Monday, April 13, 2015

Social Stories

Social Stories aren't for every child on your caseload. I've seen Social Stories work, and I've seen them be not so successful. It's my belief that any time you can give a child a visual, the better it will help get the point across to him.

What a Social Story is:

~ Short. If it is too long, the point you're trying to get across will be lost. The most effective Social Stories I've seen/made are the ones that are no longer than 1 page long and no more than 6 sentences.
~ Positive. Our students hear don't and no enough, so it's better to keep the story as positive as you can.
~ Visual-based. I think that may be a new word I just made up, but I'm going with it! Basically, you have a sentence with pictures portraying the key words above those key words. Even with readers, the pictures provide images that hopefully will stay with the child.

What a Social Story isn't:

~Wordy. Social Stories are mainly used for children with language impairments. It would make sense that the less words there are, the better.
~Negative. This, to me, is probably the most trouble I have when writing a Social Story. It seems I always want to put it the words not and/or never. It takes some thinking to rephrase the sentence so that it reflects what I want the child to do.
~Procedures. Social Stories aren't a list of procedures and pictures portraying each step. A child may need a Social Story if they are having trouble following the procedure.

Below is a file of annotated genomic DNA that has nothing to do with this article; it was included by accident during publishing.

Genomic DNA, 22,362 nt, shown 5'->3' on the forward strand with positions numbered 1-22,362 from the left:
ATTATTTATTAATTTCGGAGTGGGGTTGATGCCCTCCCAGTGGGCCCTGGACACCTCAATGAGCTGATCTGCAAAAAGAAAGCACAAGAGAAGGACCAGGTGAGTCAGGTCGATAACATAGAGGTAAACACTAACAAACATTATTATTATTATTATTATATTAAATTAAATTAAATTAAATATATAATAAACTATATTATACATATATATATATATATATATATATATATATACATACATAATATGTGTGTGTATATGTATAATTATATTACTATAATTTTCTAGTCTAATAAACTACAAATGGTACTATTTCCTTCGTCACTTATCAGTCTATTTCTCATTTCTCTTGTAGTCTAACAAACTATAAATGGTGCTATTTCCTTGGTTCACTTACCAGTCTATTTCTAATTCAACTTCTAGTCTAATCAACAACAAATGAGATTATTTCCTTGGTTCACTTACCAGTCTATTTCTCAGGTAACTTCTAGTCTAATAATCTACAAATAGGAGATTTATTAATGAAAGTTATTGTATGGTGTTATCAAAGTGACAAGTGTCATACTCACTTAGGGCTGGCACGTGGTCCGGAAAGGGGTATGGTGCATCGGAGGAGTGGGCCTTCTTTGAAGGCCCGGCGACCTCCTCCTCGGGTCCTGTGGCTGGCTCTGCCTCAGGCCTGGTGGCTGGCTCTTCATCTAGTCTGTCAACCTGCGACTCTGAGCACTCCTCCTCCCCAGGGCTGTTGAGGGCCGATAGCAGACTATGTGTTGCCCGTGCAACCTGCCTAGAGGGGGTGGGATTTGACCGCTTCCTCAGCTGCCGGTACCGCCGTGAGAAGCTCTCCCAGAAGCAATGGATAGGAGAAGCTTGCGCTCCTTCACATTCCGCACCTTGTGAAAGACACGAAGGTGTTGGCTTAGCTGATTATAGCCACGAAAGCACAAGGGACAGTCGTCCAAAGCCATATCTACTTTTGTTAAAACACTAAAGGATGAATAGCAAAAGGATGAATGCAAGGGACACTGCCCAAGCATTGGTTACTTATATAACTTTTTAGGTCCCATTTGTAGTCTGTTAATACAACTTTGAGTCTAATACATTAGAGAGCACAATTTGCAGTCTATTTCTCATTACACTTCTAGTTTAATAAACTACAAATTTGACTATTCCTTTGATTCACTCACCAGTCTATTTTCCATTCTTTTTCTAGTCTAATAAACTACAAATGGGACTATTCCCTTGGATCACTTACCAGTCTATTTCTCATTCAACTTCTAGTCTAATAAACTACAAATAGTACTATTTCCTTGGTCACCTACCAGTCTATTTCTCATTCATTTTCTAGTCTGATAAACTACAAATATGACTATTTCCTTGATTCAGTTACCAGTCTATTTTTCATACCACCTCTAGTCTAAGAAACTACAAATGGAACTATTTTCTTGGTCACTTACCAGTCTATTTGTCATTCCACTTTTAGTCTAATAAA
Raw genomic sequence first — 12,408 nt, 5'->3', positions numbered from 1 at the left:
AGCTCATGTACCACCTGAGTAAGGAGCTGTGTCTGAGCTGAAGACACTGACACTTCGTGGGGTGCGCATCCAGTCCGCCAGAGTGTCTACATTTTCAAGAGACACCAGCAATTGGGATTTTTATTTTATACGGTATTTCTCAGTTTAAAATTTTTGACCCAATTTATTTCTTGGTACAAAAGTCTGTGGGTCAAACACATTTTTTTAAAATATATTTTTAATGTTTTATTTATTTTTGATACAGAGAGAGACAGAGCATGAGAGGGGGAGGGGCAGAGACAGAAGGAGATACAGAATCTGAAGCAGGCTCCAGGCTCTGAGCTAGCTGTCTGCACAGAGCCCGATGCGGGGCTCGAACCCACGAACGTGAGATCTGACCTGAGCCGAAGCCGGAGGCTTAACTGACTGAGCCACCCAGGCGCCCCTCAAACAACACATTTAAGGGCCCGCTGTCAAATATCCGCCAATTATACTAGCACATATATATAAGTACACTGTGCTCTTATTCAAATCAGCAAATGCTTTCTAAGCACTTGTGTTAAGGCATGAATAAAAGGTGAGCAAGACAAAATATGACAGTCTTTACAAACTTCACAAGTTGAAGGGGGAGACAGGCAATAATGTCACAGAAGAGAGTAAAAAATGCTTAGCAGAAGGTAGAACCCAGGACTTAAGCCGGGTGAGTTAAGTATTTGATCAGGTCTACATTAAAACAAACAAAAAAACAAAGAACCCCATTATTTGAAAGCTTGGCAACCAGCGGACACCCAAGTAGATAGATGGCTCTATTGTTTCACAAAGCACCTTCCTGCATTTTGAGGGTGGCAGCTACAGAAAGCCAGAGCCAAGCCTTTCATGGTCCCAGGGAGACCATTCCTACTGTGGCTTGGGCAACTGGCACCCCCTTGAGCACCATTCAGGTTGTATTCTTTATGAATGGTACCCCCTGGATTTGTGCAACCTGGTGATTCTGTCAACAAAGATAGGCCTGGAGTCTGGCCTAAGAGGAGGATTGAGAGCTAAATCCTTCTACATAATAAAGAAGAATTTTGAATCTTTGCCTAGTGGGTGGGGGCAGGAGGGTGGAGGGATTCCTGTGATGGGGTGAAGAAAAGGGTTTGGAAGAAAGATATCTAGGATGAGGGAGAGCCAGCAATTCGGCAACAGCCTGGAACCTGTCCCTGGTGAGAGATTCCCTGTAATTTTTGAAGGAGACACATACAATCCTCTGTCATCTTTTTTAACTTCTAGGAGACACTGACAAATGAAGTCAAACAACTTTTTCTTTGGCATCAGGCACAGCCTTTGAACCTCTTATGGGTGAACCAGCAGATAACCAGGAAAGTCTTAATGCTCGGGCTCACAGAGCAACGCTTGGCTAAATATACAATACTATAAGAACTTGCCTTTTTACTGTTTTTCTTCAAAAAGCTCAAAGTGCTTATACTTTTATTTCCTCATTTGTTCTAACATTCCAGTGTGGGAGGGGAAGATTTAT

How to Write a Social Story:

1. Identify the problem behavior.
2. State what behavior you want to see. (For example: staying in his seat)
3. Think about what the child does, or what may be keeping the child from accomplishing the wanted behavior.
4. Write how you want the child to accomplish the behavior.
5. End the story reiterating the wanted behavior.

Of course, the easiest way to write a Social Story is to find one that has already been written. There are times when I find one that is close, but needs to be modified. There are other times when it's faster to just write one that is pertinent to a student's situation.
Here is an example of a Social Story from Linguisystems:

Here is a Social Story I wrote for some students who tend to rush through their tests:
Unfortunately, I can't share the page since I don't have the full rights to Smarty Symbols, but you can get the idea from the picture.


What is your preferred system for writing Social Stories?

1 comment:

  1. Carol Gray's website has some great information on the types of sentences needed and their proportions for social stories. Actual social stories are very prescribed. I've heard of stories that don't follow Carol Gray's formula referred to as "cognitive behavioral scripts."

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